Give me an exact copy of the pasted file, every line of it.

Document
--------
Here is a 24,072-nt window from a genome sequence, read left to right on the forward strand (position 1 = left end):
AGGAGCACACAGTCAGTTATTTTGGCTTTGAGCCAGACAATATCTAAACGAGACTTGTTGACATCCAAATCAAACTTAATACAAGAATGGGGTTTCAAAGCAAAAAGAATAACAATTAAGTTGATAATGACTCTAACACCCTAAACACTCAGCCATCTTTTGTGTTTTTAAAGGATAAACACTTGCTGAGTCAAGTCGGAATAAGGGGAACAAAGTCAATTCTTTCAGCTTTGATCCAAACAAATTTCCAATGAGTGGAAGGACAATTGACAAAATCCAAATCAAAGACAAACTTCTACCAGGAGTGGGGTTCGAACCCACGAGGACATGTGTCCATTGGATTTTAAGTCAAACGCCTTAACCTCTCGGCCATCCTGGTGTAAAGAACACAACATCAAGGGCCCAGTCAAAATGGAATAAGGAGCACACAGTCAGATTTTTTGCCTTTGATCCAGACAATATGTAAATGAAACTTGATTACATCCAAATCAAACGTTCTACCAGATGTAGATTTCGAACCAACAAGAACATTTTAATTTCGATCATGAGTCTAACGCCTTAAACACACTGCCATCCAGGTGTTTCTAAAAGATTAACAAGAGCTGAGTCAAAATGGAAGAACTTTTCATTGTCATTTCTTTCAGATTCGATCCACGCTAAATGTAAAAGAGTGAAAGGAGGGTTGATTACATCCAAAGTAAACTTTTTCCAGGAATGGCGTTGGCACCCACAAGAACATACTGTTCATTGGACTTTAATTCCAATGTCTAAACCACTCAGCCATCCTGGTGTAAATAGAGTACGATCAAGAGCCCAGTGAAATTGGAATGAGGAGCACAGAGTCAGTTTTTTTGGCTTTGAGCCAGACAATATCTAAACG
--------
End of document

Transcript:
Here is a 24,072-nt window from a genome sequence, read left to right on the forward strand (position 1 = left end):
AGGAGCACACAGTCAGTTATTTTGGCTTTGAGCCAGACAATATCTAAACGAGACTTGTTGACATCCAAATCAAACTTAATACAAGAATGGGGTTTCAAAGCAAAAAGAATAACAATTAAGTTGATAATGACTCTAACACCCTAAACACTCAGCCATCTTTTGTGTTTTTAAAGGATAAACACTTGCTGAGTCAAGTCGGAATAAGGGGAACAAAGTCAATTCTTTCAGCTTTGATCCAAACAAATTTCCAATGAGTGGAAGGACAATTGACAAAATCCAAATCAAAGACAAACTTCTACCAGGAGTGGGGTTCGAACCCACGAGGACATGTGTCCATTGGATTTTAAGTCAAACGCCTTAACCTCTCGGCCATCCTGGTGTAAAGAACACAACATCAAGGGCCCAGTCAAAATGGAATAAGGAGCACACAGTCAGATTTTTTGCCTTTGATCCAGACAATATGTAAATGAAACTTGATTACATCCAAATCAAACGTTCTACCAGATGTAGATTTCGAACCAACAAGAACATTTTAATTTCGATCATGAGTCTAACGCCTTAAACACACTGCCATCCAGGTGTTTCTAAAAGATTAACAAGAGCTGAGTCAAAATGGAAGAACTTTTCATTGTCATTTCTTTCAGATTCGATCCACGCTAAATGTAAAAGAGTGAAAGGAGGGTTGATTACATCCAAAGTAAACTTTTTCCAGGAATGGCGTTGGCACCCACAAGAACATACTGTTCATTGGACTTTAATTCCAATGTCTAAACCACTCAGCCATCCTGGTGTAAATAGAGTACGATCAAGAGCCCAGTGAAATTGGAATGAGGAGCACAGAGTCAGTTTTTTTGGCTTTGAGCCAGACAATATCTAAACG